NY Review: 'Stand Tall'
Shrill Productions at the 45th Street Theatre as part of the New York Musical Theatre Festival
Reviewed by Nicole Villeneuve
July 23, 2012
Adapted from the original British production, "Stand Tall" takes substantial liberties with the source material. David (Bryan Welnicki) is now a wannabe rock star in love with Mia (Jill Shackner), the daughter of King Saul (Jef Canter). Rather than fighting the Philistine giant, David is harassed by Goliath (Gerard Canonico), a spiky-haired delinquent still smarting after being booted from David's band. But Goliath is only one of David's problems. In this telling, Saul is also the bad guy, who must be overthrown by the only man capable of wielding the Holy Guitar of Destiny.
It sounds like the campiness quotient should be high, but "Stand Tall" takes itself surprisingly seriously, attempting to convey important messages about bullying and self-confidence. This conflict between content and tone is especially obvious in Welnicki and Shackner's performances, which are earnest to the point of naiveté. When told that David is the Chosen One, Mia responds, "Well, that's great news!" With a clear-as-a-bell voice that seems made for the pop charts, Shackner plays the ingénue so sincerely that her performance misses the absurdities of the script.
"Stand Tall" is the first musical from Lee Wyatt-Buchan (book, music, and lyrics) and Sandy and Aldie Chalmers (lyrics and music). All are experienced musicians with no previous theater background, which helps explain why listening to the first few tunes is like tuning in to your local Top 40 station. Music is front and center in this production in a literal sense; the immensely talented four-piece band is onstage throughout the show, doubling as David's backup players. While they often start out with a propelling beat and a catchy hook, the songs are almost uniformly repetitive, both harmonically and lyrically. It might pass on the radio, but it's a striking blow here, where musical development signals character development. Without it, the emotional dial never changes.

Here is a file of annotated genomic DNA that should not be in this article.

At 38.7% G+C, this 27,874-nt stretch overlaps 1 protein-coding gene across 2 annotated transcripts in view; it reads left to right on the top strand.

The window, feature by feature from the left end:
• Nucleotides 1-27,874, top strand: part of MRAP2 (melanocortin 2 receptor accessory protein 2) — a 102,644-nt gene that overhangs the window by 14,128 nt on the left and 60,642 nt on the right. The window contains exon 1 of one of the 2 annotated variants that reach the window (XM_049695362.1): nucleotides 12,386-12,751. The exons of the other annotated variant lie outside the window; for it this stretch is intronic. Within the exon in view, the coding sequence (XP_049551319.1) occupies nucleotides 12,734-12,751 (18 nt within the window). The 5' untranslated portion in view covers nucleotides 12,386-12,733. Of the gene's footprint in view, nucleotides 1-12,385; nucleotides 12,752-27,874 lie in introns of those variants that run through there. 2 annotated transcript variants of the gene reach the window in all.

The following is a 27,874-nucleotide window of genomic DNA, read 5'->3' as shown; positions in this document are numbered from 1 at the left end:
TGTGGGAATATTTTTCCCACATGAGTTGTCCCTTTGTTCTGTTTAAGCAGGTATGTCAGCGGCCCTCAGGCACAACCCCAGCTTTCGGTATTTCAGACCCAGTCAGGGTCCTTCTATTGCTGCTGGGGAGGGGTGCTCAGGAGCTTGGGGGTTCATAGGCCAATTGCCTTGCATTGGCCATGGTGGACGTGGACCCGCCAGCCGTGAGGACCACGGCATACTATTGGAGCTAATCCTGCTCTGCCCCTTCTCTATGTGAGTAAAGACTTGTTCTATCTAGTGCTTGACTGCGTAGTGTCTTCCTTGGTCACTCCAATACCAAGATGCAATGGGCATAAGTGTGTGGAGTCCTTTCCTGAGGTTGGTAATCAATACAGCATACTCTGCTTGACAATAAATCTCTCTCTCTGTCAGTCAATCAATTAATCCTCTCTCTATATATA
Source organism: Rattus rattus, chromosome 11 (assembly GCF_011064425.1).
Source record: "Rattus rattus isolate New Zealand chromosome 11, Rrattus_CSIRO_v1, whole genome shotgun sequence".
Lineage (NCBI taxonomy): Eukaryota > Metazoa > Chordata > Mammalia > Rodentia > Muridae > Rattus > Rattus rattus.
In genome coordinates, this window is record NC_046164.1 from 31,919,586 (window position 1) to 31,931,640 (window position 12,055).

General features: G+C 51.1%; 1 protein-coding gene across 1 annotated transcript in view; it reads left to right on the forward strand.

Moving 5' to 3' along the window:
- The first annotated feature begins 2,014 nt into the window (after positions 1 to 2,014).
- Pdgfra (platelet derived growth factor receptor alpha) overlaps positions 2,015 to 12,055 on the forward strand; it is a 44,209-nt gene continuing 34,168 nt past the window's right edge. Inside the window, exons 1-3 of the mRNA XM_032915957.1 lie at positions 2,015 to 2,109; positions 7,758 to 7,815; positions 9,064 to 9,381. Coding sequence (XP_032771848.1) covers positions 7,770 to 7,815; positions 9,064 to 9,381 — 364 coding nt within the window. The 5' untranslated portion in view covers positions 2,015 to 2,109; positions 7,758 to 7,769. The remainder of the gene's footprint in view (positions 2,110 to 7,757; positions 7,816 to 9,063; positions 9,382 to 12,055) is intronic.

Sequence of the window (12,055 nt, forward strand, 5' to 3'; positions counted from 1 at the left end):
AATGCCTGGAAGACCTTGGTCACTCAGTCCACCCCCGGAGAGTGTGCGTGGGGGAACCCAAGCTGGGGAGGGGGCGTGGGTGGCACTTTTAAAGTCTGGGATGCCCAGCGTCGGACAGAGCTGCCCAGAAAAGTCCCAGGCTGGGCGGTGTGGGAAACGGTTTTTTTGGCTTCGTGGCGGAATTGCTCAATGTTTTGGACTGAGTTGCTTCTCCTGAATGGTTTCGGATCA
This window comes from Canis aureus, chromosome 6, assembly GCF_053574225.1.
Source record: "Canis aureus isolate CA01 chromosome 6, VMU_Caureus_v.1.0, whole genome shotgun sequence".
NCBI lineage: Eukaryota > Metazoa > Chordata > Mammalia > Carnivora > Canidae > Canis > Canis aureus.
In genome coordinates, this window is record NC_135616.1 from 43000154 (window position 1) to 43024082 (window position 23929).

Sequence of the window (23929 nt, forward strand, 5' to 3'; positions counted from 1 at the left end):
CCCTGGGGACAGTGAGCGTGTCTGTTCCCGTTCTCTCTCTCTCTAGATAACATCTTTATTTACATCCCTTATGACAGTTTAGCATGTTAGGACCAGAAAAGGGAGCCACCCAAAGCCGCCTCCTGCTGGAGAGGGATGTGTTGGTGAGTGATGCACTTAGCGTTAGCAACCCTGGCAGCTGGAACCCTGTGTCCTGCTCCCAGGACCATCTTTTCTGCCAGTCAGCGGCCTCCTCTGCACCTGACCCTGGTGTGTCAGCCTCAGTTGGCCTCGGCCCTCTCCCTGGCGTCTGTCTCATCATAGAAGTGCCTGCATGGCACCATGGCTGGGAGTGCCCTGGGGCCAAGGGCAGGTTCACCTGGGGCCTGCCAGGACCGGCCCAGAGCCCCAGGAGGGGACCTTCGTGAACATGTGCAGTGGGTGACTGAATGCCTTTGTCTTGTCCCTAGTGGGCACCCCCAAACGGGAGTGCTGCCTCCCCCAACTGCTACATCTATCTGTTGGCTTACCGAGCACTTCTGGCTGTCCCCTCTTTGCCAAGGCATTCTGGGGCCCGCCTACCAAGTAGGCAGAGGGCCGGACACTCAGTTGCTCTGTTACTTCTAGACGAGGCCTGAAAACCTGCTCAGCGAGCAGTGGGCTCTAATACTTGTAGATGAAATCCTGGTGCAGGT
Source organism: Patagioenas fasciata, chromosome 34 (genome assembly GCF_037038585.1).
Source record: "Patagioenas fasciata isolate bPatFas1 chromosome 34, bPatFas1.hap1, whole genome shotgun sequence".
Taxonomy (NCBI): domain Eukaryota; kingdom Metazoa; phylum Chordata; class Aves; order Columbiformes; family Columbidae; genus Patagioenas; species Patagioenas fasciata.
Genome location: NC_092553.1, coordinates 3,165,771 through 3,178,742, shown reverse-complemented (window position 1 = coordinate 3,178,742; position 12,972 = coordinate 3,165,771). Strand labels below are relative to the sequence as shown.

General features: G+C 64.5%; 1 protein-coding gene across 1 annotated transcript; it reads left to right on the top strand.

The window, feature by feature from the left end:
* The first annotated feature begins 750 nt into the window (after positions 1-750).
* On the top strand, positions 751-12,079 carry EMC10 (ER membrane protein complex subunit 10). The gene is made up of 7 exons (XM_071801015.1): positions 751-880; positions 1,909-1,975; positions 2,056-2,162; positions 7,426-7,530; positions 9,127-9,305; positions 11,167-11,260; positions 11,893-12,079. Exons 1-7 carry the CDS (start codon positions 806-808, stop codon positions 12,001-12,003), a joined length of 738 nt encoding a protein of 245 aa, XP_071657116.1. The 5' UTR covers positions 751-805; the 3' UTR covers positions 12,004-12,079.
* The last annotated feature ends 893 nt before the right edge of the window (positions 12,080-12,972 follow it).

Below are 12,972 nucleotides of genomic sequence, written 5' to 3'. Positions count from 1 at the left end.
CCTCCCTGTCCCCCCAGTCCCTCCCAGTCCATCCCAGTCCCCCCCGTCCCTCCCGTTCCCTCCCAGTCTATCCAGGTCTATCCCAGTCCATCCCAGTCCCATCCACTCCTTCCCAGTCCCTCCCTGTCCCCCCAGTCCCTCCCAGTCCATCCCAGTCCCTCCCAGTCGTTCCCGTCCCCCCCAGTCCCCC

Equally uninventive is the staging by Simon Greiff. Especially when half-filled with instruments, the 45th Street Theatre's small stage poses a challenge, but despite the close quarters the cast rarely engages with the musicians, and dancing is almost nonexistent. Instead, characters parade in from the wings, deliver their lines, and head back the way they came. The set and lighting (by Julia C. Lee and KJ Hardy, respectively) add some much-needed visual interest, worthy of a rock show.
But the brightest spot in "Stand Tall" is Trista Dollison, playing David's divine guide, Black Sheep. Vamping and shimmying around the stage, Dollison's exaggerated playfulness nearly goes too far, but it's a refreshing change to finally watch someone who's in on the production's jokes. Every time she sings, the energy in the room jumps up 100 watts, a testament to the fact that a single performer can enliven a show. It's a Goliath of a task, but it can be done.
Presented by Shrill Productions as part of the New York Musical Theatre Festival at the 45th Street Theater, 354 W. 45th St., NYC. July 19–29. Remaining performances: Wed., July 25, 5 p.m.; Fri., July 27, 8 p.m.; Sunday, July 29, 1 p.m. (212) 352-3101, (866) 811-4111, or www.nymf.org.
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